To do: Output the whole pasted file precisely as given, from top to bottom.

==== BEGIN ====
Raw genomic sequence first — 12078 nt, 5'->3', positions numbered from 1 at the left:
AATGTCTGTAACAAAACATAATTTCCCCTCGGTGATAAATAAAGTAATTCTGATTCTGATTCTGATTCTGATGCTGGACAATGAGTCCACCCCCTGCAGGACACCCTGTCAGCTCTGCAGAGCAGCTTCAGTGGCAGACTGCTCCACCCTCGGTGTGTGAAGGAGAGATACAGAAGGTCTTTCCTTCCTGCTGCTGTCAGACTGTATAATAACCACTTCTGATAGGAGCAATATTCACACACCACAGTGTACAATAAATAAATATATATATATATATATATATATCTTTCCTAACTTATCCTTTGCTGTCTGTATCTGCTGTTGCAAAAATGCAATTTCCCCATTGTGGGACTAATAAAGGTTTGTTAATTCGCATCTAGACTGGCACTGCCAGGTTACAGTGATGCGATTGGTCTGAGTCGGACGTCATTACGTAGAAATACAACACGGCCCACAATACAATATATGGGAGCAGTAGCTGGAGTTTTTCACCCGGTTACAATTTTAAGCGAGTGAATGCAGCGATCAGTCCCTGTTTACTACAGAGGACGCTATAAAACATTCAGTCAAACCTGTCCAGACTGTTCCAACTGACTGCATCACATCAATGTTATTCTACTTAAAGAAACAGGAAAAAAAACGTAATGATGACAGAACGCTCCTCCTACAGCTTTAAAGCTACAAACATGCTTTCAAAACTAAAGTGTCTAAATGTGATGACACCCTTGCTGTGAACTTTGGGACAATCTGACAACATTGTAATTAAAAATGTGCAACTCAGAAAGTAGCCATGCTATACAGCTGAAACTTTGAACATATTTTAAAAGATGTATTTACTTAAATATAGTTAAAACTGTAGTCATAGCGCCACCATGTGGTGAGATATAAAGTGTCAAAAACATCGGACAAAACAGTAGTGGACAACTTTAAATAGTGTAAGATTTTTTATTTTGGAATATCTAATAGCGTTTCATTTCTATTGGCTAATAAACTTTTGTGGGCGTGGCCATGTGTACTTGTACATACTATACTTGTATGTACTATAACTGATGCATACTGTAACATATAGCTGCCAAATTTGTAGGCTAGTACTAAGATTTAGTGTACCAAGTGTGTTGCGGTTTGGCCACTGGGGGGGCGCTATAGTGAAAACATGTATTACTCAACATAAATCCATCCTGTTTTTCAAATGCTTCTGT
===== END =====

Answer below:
Raw genomic sequence first — 12078 nt, 5'->3', positions numbered from 1 at the left:
AATGTCTGTAACAAAACATAATTTCCCCTCGGTGATAAATAAAGTAATTCTGATTCTGATTCTGATTCTGATGCTGGACAATGAGTCCACCCCCTGCAGGACACCCTGTCAGCTCTGCAGAGCAGCTTCAGTGGCAGACTGCTCCACCCTCGGTGTGTGAAGGAGAGATACAGAAGGTCTTTCCTTCCTGCTGCTGTCAGACTGTATAATAACCACTTCTGATAGGAGCAATATTCACACACCACAGTGTACAATAAATAAATATATATATATATATATATATATCTTTCCTAACTTATCCTTTGCTGTCTGTATCTGCTGTTGCAAAAATGCAATTTCCCCATTGTGGGACTAATAAAGGTTTGTTAATTCGCATCTAGACTGGCACTGCCAGGTTACAGTGATGCGATTGGTCTGAGTCGGACGTCATTACGTAGAAATACAACACGGCCCACAATACAATATATGGGAGCAGTAGCTGGAGTTTTTCACCCGGTTACAATTTTAAGCGAGTGAATGCAGCGATCAGTCCCTGTTTACTACAGAGGACGCTATAAAACATTCAGTCAAACCTGTCCAGACTGTTCCAACTGACTGCATCACATCAATGTTATTCTACTTAAAGAAACAGGAAAAAAAACGTAATGATGACAGAACGCTCCTCCTACAGCTTTAAAGCTACAAACATGCTTTCAAAACTAAAGTGTCTAAATGTGATGACACCCTTGCTGTGAACTTTGGGACAATCTGACAACATTGTAATTAAAAATGTGCAACTCAGAAAGTAGCCATGCTATACAGCTGAAACTTTGAACATATTTTAAAAGATGTATTTACTTAAATATAGTTAAAACTGTAGTCATAGCGCCACCATGTGGTGAGATATAAAGTGTCAAAAACATCGGACAAAACAGTAGTGGACAACTTTAAATAGTGTAAGATTTTTTATTTTGGAATATCTAATAGCGTTTCATTTCTATTGGCTAATAAACTTTTGTGGGCGTGGCCATGTGTACTTGTACATACTATACTTGTATGTACTATAACTGATGCATACTGTAACATATAGCTGCCAAATTTGTAGGCTAGTACTAAGATTTAGTGTACCAAGTGTGTTGCGGTTTGGCCACTGGGGGGGCGCTATAGTGAAAACATGTATTACTCAACATAAATCCATCCTGTTTTTCAAATGCTTCTGT